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A missing Pakistani activist has returned home more than one year after he was allegedly picked up by the country’s military spy agency for criticizing the army, fellow activists said on March 10.

“Samar Abbas has returned home and he is safe,” said Talib Abbas, the activist’s colleague at the Civil Progressive Alliance Pakistan, the organization they worked for.

Samar Abbas went missing mysteriously in January 2017 while visiting Islamabad along with four other activists and bloggers whose writing was critical of the army’s interference in politics.

Television commentators thought to be close to the Inter-Services Intelligence (ISI) spy agency later accused Abbas and others of being behind a Facebook page which they said had committed blasphemy.

Blasphemy is a highly charged allegation in Pakistan, where insulting the Prophet Muhammad is punishable by death and even being accused could lead to mob violence and lynchings.

The other bloggers returned home one by one nearly a month after their disappearance from different cities, and at least two of them said they were kidnapped and tortured by ISI agents. The military denied the accusations.

Several of them have since fled Pakistan, fearing for their lives.

Abbas's colleague Talib did not say exactly when he returned home, but The Express Tribune newspaper reported he was released on the outskirts of the southern city of Karachi on March 6.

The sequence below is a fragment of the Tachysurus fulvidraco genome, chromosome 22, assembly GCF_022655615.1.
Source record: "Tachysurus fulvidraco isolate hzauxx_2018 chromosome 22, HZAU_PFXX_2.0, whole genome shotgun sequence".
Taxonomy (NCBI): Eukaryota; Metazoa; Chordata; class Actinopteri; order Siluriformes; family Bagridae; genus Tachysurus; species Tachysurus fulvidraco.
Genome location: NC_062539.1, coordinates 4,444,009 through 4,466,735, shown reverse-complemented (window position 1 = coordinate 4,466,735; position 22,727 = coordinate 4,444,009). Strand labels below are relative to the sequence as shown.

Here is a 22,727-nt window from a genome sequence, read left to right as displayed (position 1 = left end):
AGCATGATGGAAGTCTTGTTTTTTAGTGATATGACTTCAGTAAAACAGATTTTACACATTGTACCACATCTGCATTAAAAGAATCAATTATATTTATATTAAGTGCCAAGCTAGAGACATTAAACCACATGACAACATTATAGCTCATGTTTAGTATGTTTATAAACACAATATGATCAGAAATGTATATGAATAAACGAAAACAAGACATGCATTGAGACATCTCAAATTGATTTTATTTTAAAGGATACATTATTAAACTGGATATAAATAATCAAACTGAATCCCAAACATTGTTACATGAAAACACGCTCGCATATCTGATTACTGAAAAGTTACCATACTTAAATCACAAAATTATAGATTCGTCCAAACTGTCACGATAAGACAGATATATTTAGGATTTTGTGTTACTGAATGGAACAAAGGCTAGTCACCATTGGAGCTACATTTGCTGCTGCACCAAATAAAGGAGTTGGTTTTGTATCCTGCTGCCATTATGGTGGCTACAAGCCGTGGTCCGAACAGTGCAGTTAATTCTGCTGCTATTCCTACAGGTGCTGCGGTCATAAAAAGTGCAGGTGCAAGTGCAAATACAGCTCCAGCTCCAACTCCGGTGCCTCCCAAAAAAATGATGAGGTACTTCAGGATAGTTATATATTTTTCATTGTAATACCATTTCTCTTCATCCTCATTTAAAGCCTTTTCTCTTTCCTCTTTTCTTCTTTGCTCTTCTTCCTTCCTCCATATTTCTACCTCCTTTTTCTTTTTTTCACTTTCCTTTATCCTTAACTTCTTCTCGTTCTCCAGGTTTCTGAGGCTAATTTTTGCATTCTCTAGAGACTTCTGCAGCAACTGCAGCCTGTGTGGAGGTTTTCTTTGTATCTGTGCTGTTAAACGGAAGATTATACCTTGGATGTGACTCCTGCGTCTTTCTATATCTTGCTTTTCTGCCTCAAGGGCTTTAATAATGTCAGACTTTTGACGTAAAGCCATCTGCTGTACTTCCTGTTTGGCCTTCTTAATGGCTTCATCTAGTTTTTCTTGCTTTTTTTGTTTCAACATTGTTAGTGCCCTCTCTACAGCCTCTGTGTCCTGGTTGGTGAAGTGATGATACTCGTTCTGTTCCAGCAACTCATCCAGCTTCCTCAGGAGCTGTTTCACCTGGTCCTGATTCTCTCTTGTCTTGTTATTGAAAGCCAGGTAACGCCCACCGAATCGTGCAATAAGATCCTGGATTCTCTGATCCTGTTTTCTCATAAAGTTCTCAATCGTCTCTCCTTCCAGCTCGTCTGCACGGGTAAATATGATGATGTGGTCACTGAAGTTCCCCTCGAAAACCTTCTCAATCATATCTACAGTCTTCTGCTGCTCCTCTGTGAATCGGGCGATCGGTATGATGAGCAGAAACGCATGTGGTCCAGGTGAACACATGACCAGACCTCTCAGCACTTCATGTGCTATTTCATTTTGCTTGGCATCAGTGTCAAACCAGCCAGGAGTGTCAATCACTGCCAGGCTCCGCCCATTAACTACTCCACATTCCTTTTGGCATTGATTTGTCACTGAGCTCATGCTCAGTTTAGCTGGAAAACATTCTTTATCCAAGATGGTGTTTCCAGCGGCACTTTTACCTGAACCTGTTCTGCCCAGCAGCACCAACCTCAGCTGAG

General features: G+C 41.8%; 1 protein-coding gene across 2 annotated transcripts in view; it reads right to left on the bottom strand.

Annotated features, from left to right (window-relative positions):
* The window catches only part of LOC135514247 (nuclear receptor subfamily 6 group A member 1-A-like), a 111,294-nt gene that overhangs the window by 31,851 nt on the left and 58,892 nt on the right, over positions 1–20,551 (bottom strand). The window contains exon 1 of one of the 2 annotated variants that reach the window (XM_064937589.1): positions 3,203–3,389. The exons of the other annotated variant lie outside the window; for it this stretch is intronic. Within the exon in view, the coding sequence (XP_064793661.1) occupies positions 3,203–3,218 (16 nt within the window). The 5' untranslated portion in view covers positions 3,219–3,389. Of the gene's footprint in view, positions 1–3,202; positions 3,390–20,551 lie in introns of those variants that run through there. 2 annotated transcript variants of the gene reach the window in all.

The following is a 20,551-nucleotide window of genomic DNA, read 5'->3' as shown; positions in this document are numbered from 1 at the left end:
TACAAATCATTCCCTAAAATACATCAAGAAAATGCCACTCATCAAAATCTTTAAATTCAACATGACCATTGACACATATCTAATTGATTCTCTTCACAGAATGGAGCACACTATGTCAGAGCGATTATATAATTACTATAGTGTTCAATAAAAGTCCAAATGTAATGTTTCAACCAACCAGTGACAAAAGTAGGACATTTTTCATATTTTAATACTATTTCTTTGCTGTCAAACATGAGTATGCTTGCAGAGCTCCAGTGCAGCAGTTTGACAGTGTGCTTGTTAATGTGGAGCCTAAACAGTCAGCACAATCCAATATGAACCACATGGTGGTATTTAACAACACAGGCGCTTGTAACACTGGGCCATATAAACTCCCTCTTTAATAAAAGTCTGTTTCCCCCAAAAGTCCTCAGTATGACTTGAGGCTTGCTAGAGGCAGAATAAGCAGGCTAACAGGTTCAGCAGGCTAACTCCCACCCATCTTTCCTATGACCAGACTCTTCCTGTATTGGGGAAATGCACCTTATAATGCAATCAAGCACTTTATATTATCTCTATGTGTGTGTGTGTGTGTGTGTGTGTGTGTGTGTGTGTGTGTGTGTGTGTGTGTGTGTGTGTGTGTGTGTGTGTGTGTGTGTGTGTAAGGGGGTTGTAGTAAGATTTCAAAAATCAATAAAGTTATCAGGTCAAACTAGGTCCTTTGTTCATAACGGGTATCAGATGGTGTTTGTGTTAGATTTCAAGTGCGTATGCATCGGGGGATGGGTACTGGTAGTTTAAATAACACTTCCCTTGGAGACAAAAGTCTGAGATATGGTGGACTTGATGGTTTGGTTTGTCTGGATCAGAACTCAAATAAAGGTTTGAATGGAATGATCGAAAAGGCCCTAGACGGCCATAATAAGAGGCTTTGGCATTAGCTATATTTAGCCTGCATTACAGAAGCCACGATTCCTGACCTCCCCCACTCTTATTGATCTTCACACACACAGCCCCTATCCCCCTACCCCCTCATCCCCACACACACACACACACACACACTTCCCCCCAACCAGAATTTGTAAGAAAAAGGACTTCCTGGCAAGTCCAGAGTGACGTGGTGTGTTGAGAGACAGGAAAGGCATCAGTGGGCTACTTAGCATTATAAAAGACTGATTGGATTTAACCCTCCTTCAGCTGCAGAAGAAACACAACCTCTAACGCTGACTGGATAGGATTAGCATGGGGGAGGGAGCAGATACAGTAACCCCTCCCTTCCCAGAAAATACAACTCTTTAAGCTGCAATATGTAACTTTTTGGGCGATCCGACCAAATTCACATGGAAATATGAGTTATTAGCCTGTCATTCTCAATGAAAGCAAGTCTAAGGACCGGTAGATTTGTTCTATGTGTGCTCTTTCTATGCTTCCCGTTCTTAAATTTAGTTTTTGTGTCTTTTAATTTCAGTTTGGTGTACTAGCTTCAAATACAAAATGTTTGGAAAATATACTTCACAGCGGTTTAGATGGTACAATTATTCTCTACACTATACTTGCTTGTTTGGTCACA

The disappearance of civilians, especially those critical of the military, is common in Pakistan.

In December, social activist Raza Khan, whose organization worked for people-to-people contacts between Pakistan and rival India, went missing from the eastern city of Lahore. Khan has not been heard from since.

On the day of his disappearance, Khan had posted comments on Facebook critical of the military and its suspected link to Islamist hard-liners

Based on reporting by dpa and Reuters
Golrokh Iraee (left) and Atena Daemi

Amnesty International says two Iranian human rights activists are enduring "appalling treatment" in a prison outside Tehran.

In a statement on March 9, Amnesty International said Atena Daemi and Golrokh Ebrahimi Iraee were being held in "unsanitary conditions" in the Shahr-e Rey prison, on the outskirts of Tehran, and their access to the outside world was being "severely restricted."

London-based Amnesty International called for the "women's immediate and unconditional release."

"We are extremely alarmed by reports from Shahr-e Rey prison about the targeting and escalating ill treatment of Golrokh and Atena," said Philip Luther, Amnesty International’s research and advocacy director for the Middle East and North Africa.

"They should never have been imprisoned in the first place, and now it seems the Iranian authorities are deliberately subjecting them to cruel, inhuman, and degrading treatment because of their outspoken activism and continued human rights work, even behind bars," Luther added.

Iraee is serving a three-year sentence for writing an unpublished fictional story about the horrific practice of stoning.

Daemi is serving a sentence of seven years for distributing leaflets and writing posts on Facebook and Twitter that criticized Iran's use of the death penalty.

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